Today in Tech: Will Amazon buy Texas Instruments' mobile chip business?October 15, 2012: 1:48 PM ET
Also: Softbank to buy Sprint Nextel for about $20 billion; 13-inch MacBook Pro may be unveiled later this month.
If Amazon buys out Texas Instruments' mobile chip business, it would mark a dramatic shift for the e-retail giant. Amazon uses Texas Instruments' processors in its mobile devices, including the latest Kindle Fire HD. Barnes & Noble, one of its chief competitors, does, as well. It's not clear whether Amazon would continue to sell chips to competitors or use its own technology for itself.
Softbank to buy Sprint Nextel for about $20 billion [THE WALL STREET JOURNAL]
In a statement, Softbank said it would acquire a majority stake in the U.S. carrier by buying $8 billion of shares directly from Sprint and then buying another $12.1 billion of shares in the market.
The deal would transform Softbank, a relative newcomer in the telecommunications industry, into one of the world's largest telecom groups with about 90 million subscribers when combined with Sprint. It expects to complete the deal by mid-2013.
Alongside the smaller iPad, Apple will debut a 13-inch MacBook Pro with Retina Display, according to a consistently reliable source at a high-profile U.S. retailer.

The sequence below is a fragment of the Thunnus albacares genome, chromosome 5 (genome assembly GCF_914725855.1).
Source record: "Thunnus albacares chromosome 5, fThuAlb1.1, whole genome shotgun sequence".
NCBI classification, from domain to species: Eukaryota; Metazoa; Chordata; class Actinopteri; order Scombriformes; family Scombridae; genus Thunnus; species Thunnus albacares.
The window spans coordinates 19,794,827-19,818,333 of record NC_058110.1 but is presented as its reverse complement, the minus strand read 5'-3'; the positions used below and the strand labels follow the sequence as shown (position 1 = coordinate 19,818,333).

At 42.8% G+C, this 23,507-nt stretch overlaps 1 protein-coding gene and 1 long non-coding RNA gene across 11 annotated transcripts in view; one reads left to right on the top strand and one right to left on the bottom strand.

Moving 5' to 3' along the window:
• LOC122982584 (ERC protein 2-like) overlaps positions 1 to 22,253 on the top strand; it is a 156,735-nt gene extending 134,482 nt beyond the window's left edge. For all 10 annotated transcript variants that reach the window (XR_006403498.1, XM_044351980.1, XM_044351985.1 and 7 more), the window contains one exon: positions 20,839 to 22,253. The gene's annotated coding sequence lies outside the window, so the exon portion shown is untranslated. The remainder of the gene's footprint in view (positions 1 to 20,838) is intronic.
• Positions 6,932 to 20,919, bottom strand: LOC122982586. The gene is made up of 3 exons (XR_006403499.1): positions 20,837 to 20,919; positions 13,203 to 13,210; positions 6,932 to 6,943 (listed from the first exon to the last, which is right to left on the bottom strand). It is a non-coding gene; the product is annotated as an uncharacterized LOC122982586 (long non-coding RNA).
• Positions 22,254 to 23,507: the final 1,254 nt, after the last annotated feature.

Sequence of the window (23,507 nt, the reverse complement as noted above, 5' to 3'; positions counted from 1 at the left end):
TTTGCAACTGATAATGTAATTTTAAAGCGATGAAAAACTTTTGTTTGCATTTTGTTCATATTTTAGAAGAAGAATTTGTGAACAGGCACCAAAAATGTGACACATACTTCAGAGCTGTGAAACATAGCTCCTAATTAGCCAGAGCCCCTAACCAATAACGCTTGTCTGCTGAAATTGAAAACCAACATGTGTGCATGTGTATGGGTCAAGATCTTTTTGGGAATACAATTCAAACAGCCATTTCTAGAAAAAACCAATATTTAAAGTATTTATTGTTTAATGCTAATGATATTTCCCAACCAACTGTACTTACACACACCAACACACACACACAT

This new 13-inch MacBook Pro with a Retina Display is said to pick up the thinner and lighter enclosure of the 15-inch MacBook Pro with Retina display that was released in June.
Microsoft to compete against Spotify with Xbox Music [TECHCRUNCH]
Xbox Music seeks to combine all the best aspects of the existing music services, by enabling free and paid models for streaming a vast library of content, as well as the ability to purchase and download music to your devices. Microsoft has licensed music from all the major labels, as well as a ton of independents, giving the Xbox Music services more than 30 million songs in its catalog.
Disruptions: Seeking privacy in a networked age [THE NEW YORK TIMES]
A feature that allowed users to opt out of being mentioned could actually benefit companies like Facebook and Twitter. It would entice people who are afraid of being in the cast of "Nothing's Private Anymore" to sign up, knowing that they can hide at any given time.
Mr. Malik said he had simply resigned himself to the reality that most of the things he does in public, no matter how banal, will end up on the Internet. "But an offline switch would be a welcome addition for it would give me an illusion of privateness (if not privacy)," he wrote in an e-mail.
In the filing, Zynga claims that Patmore amassed 760 documents from his work computer, and backed them up online before his last day. Further, Zynga claims in the complaint that the data is important enough that it could be used to "improve a competitor's internal understanding and know-how of core game mechanics and monetization techniques, its execution and ultimately its market standing to compete more effectively with Zynga."
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